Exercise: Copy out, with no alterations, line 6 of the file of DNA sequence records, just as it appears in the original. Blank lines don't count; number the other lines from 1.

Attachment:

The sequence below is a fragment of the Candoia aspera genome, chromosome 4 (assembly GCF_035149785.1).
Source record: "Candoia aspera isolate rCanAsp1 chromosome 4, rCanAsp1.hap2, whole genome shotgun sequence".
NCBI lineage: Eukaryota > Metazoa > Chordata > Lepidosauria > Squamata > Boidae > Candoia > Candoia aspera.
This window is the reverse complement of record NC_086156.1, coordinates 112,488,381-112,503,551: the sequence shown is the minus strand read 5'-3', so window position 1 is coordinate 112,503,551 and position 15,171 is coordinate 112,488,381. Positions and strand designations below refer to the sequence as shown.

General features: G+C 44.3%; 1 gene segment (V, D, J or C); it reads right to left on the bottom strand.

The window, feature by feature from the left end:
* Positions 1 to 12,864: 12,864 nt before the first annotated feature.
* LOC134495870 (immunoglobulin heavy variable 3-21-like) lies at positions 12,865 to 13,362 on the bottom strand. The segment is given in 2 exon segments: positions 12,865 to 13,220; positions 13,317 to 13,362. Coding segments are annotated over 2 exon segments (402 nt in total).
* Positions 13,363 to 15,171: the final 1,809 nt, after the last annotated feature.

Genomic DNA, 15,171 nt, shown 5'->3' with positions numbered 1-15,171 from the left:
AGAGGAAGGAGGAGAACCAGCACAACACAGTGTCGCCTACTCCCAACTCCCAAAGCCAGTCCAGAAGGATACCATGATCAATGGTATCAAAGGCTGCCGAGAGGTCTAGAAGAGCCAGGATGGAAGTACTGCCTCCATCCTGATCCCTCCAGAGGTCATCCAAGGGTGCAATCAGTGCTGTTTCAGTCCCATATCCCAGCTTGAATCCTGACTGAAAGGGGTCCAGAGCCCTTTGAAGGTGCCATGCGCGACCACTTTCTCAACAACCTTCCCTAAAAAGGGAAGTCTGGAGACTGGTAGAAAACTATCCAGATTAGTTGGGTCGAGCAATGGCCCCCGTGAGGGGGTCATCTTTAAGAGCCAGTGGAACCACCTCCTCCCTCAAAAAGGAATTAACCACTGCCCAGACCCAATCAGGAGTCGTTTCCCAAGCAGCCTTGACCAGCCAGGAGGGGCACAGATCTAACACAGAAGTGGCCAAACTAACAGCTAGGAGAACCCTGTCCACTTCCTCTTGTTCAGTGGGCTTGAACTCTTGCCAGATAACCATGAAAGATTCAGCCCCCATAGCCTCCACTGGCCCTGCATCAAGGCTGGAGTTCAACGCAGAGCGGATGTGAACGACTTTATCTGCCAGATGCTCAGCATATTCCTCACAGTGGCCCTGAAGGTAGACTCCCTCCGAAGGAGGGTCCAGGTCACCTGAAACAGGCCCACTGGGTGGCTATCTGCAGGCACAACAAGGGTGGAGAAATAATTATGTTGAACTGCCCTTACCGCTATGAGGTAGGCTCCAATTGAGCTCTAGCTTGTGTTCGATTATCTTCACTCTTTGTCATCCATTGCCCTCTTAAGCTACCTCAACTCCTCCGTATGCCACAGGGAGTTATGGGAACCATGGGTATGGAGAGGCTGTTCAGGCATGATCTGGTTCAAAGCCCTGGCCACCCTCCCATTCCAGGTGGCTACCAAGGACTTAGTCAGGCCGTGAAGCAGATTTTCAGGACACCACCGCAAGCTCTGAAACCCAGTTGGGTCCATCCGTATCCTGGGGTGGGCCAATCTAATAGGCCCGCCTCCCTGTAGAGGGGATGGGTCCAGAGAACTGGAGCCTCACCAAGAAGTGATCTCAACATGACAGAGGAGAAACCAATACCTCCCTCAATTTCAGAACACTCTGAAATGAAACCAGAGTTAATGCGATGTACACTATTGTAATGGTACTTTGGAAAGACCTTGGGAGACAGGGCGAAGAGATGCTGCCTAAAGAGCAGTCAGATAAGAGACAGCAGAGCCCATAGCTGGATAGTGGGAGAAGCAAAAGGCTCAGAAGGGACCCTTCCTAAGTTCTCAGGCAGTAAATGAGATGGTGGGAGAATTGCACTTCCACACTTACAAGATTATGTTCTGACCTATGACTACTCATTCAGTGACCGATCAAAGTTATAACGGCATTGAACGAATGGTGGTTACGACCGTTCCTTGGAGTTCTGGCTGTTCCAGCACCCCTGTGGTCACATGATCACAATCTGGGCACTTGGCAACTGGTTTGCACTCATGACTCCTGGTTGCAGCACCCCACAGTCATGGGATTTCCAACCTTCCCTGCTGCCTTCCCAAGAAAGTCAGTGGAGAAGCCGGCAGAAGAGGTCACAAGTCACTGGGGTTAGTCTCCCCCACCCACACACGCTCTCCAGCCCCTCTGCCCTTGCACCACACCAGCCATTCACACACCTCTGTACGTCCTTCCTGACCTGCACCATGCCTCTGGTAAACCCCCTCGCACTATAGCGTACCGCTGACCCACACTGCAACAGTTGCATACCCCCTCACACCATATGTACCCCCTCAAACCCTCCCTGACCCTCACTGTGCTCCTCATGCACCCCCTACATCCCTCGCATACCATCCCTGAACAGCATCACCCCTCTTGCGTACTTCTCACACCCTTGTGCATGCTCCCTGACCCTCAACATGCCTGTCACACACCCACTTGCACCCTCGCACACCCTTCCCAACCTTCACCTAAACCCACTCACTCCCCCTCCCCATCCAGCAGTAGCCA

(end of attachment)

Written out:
The window, feature by feature from the left end: